Although an enthusiastic wine drinker at a period in my life, I gave it up when I changed my way of eating almost five years ago knowing in the long run it wasn't best for my health.  I do miss red wine. Tom drinks wine only when its placed in front of him when included in a meal, never ordering a glass when dining out or at a bar.

The winery's main building.
Neither of us had visited a winery for these reasons.  Now that we have, as of yesterday's tour, we're convinced visiting wineries may be worthwhile for the exquisite scenery, ambiance and meals.  We're excited to be returning in March.  When we do, we'll share photos of our multiple course meals and if Mother Nature cooperates, a sunset over the vineyards and the sea. 

Tom, at the bar and restaurant in the Okurukuru Taranaki Winery.
After we left the winery, we continued on the highway for more surprises along the road which we look forward to sharing over these next several days.  Please stay tuned...

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Photo from one year ago today, January 29, 2015:


wisdom the albatross, with her 2014 chick
Wisdom, the oldest known tagged albatross, had a chick last year at 63 years old.  This photo (not ours) was taken last year as she tended to her chick.  For more photos, please click here.

Its a lot of bull...

 
"Ah, I'm so happy they stopped by to see us!"
There's talk on the local news of a possible upcoming tropical cyclone. High above the town and relatively far from the ocean with the property situated in the hills, we have no concerns over flooding in this area. 

Winds on the other hand are another matter as well as the possibility of losing power.  We're not worrying about any of it at this point.  We'll keep our readers updated.  If at any point, we lose power and/or wifi signal, we be back with updates as soon as possible. 

Soon, two cleaners are coming to work together for an hour and a half.  With as tidy as we are, the equivalent of three total hours of cleaning is all we ever need. 

"Hurry, take the darned photo already!  We can't stand like this forever!" says the four bulls.
Sure, the cost for the two cleaners, Ra and Isabel, is somewhat of a luxury at NZ $60, US $39.14 compared to what we've paid in other countries, but its something we'd prefer to arrange when house cleaners aren't included in the  the rent.  Long ago in the US,  we paid almost twice this amount for one cleaner for three hours.  We aren't complaining.

Yesterday, we stopped at multiple markets including the Kiwi Butcher, Pak & Save, New World and Countdown (another regular grocery store) where we found everything on our list.

Pak & Save is similar to Costco or Sam's Club in the US without a required membership.  When I looked at our full "trundler" (aka grocery cart in the US or trolley in many other countries) as we approached the register, I'd expected our total bill to be NZ $196, US $300.

We always attempt to refer to items using the popularly used words.  In NZ a grocery cart is referred to as a "trundler."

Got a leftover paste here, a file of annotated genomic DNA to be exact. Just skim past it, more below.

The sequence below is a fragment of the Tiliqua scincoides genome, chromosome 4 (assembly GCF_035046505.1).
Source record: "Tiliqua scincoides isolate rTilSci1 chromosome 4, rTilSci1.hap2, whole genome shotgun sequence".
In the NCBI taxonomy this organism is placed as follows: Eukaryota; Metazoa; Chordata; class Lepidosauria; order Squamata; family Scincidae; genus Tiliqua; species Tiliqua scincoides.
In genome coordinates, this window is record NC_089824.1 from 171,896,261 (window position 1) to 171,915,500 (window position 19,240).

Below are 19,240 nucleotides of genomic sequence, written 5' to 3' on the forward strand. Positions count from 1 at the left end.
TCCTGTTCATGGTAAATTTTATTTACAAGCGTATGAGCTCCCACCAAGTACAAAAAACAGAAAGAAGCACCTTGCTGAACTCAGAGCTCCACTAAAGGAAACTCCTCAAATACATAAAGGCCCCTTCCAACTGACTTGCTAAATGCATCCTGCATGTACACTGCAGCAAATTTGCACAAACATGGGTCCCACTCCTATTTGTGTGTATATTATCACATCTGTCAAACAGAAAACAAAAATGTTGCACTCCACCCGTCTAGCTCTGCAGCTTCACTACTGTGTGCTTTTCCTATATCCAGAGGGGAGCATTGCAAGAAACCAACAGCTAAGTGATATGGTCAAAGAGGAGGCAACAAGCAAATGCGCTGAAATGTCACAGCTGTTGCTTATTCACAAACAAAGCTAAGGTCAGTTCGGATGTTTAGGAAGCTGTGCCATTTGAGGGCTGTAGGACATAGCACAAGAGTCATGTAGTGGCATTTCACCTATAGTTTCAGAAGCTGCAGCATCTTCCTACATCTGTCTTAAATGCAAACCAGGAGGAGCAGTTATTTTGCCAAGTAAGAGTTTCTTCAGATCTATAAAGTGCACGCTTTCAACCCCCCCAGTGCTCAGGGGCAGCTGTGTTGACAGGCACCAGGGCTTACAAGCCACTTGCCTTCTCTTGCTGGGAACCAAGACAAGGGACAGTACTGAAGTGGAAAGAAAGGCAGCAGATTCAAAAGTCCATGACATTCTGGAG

When the total was slightly under NZ $153, US $100, , I was shocked, causing me to look in the cart wondering if something hadn't been charged.  In reviewing the receipt, I confirmed the total.  

With four packs of toilet paper and paper towels and, two boxes of tissue at NZ $2, US $1.30 each, locally grown organic produce priced at half as much as in the regular market, it's no wonder our bill was reasonable. 

Once at home I was busy putting everything away for over an hour with all the veggies to wash before putting them in the fridge. As expected I found numerous insects, making me feel at ease that no pesticides had been used on the "locally grown produce." 


He poses coyly for the camera.
In all, we spent NZ $342, US $223, but that included a trip to the local health food store spending NZ $75, US $49 for a variety of specialty items that are always more costly.  Later, we realized we could have purchased many of the same or similar items at the Pak & Save at considerably lower prices. 

Next time we shop, we'll begin the shopping at the Pak & Save, leaving any items we can't find for the "regular" market.  We expect to easily be able to continue to keep the total under NZ $306, US $200 buying all grass fed meat, free range chickens and organic produce. 

The above totals include two cooked free range organic chickens, and a cooked free range pork loin roast we'll continue to purchase each week to cover a few dinner with the addition of a variety of homemade side dishes.  The amazing eggs from the weekly farmers marker will be an added cost at NZ $24, US $16 which we'll happily add to the total.

Neil explained that sheep seem less interested in humans than alpacas.  Although, these two couldn't get to the fence fast enough to see us.
In Fiji, we may have spent approximately 25% less for groceries but weren't able to find many items readily available in NZ.  It proved to us how easily we're able to adapt without many items when other options aren't available.  When items are available we opt on the side of enhancing our dining experience by willingly paying the added costs.